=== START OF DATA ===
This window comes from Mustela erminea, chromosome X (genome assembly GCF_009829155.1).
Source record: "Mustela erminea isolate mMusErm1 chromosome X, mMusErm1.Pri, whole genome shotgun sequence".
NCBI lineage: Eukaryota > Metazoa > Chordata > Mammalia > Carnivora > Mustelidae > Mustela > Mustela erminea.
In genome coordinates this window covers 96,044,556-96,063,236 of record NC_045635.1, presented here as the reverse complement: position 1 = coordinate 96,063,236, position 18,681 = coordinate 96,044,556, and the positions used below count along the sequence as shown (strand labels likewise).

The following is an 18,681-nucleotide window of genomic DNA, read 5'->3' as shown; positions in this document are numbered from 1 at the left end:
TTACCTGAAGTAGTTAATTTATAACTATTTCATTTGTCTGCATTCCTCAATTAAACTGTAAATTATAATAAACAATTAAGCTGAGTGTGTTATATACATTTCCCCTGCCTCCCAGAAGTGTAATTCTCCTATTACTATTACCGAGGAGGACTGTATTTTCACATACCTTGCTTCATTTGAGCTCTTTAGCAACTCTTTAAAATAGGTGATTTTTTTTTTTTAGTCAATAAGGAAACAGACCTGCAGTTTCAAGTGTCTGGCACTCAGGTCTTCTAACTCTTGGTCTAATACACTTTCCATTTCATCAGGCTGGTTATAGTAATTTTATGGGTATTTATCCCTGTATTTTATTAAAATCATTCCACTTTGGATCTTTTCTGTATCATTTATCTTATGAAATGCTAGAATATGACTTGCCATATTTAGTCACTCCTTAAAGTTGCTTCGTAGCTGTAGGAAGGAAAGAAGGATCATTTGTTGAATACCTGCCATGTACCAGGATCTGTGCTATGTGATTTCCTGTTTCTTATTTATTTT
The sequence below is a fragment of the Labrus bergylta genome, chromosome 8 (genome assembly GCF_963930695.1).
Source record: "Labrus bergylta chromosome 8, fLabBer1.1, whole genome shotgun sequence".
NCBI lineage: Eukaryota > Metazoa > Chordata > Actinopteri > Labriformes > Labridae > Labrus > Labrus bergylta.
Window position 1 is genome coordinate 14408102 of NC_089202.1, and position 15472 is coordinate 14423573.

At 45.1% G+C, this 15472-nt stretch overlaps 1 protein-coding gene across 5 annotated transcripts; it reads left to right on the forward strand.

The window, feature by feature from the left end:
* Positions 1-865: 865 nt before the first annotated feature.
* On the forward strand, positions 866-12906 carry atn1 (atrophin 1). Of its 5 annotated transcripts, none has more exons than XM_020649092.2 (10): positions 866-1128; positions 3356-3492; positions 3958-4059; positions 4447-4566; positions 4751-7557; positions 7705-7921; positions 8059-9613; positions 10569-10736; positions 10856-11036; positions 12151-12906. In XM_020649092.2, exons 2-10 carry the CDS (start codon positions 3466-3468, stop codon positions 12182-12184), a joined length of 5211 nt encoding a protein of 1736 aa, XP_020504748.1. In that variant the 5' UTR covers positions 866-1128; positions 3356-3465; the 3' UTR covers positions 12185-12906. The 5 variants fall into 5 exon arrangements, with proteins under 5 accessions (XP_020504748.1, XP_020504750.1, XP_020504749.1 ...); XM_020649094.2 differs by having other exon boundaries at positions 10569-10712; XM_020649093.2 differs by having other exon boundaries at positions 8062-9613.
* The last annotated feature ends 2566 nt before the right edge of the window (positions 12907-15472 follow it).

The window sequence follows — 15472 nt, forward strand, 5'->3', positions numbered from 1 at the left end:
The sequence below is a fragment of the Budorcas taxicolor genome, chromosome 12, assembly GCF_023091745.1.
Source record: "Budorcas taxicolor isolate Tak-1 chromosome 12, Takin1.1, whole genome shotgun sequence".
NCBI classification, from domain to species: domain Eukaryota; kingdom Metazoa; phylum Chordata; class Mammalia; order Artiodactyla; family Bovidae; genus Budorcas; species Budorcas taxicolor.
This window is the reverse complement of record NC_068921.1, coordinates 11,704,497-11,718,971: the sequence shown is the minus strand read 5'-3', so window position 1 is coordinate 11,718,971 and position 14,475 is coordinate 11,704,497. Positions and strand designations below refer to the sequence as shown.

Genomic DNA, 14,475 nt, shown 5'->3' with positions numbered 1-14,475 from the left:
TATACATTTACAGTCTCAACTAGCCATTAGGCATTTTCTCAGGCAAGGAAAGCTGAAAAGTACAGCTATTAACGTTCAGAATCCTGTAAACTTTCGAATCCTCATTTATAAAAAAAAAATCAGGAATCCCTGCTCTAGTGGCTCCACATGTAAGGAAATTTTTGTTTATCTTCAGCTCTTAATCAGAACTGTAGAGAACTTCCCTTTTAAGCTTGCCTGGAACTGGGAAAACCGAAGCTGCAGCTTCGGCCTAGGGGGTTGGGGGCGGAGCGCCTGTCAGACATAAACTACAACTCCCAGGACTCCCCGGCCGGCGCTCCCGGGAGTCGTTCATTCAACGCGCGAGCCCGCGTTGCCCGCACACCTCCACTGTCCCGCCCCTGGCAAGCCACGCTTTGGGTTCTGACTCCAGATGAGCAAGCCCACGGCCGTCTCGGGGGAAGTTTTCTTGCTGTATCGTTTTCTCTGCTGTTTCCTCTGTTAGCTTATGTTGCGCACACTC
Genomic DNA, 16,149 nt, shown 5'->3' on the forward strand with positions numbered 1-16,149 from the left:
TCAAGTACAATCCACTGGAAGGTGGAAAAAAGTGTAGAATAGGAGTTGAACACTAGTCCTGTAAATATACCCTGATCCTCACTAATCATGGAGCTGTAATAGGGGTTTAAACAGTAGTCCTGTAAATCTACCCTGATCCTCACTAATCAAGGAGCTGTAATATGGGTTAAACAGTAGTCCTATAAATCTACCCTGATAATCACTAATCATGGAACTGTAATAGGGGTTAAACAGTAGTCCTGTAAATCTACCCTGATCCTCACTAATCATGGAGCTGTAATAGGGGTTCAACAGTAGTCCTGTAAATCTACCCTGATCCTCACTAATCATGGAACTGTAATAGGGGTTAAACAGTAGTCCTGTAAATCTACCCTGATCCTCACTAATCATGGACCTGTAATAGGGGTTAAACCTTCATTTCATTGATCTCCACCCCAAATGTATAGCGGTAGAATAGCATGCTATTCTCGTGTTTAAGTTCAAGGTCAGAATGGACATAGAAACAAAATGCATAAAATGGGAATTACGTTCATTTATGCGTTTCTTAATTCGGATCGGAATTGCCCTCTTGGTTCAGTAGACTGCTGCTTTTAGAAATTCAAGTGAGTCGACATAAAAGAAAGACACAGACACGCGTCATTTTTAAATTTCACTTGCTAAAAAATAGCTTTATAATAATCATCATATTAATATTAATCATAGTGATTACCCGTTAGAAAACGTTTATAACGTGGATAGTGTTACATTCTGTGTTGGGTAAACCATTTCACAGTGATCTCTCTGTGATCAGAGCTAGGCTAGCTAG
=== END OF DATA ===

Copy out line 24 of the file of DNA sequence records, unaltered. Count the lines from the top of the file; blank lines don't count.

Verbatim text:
TCAAGTACAATCCACTGGAAGGTGGAAAAAAGTGTAGAATAGGAGTTGAACACTAGTCCTGTAAATATACCCTGATCCTCACTAATCATGGAGCTGTAATAGGGGTTTAAACAGTAGTCCTGTAAATCTACCCTGATCCTCACTAATCAAGGAGCTGTAATATGGGTTAAACAGTAGTCCTATAAATCTACCCTGATAATCACTAATCATGGAACTGTAATAGGGGTTAAACAGTAGTCCTGTAAATCTACCCTGATCCTCACTAATCATGGAGCTGTAATAGGGGTTCAACAGTAGTCCTGTAAATCTACCCTGATCCTCACTAATCATGGAACTGTAATAGGGGTTAAACAGTAGTCCTGTAAATCTACCCTGATCCTCACTAATCATGGACCTGTAATAGGGGTTAAACCTTCATTTCATTGATCTCCACCCCAAATGTATAGCGGTAGAATAGCATGCTATTCTCGTGTTTAAGTTCAAGGTCAGAATGGACATAGAAACAAAATGCATAAAATGGGAATTACGTTCATTTATGCGTTTCTTAATTCGGATCGGAATTGCCCTCTTGGTTCAGTAGACTGCTGCTTTTAGAAATTCAAGTGAGTCGACATAAAAGAAAGACACAGACACGCGTCATTTTTAAATTTCACTTGCTAAAAAATAGCTTTATAATAATCATCATATTAATATTAATCATAGTGATTACCCGTTAGAAAACGTTTATAACGTGGATAGTGTTACATTCTGTGTTGGGTAAACCATTTCACAGTGATCTCTCTGTGATCAGAGCTAGGCTAGCTAG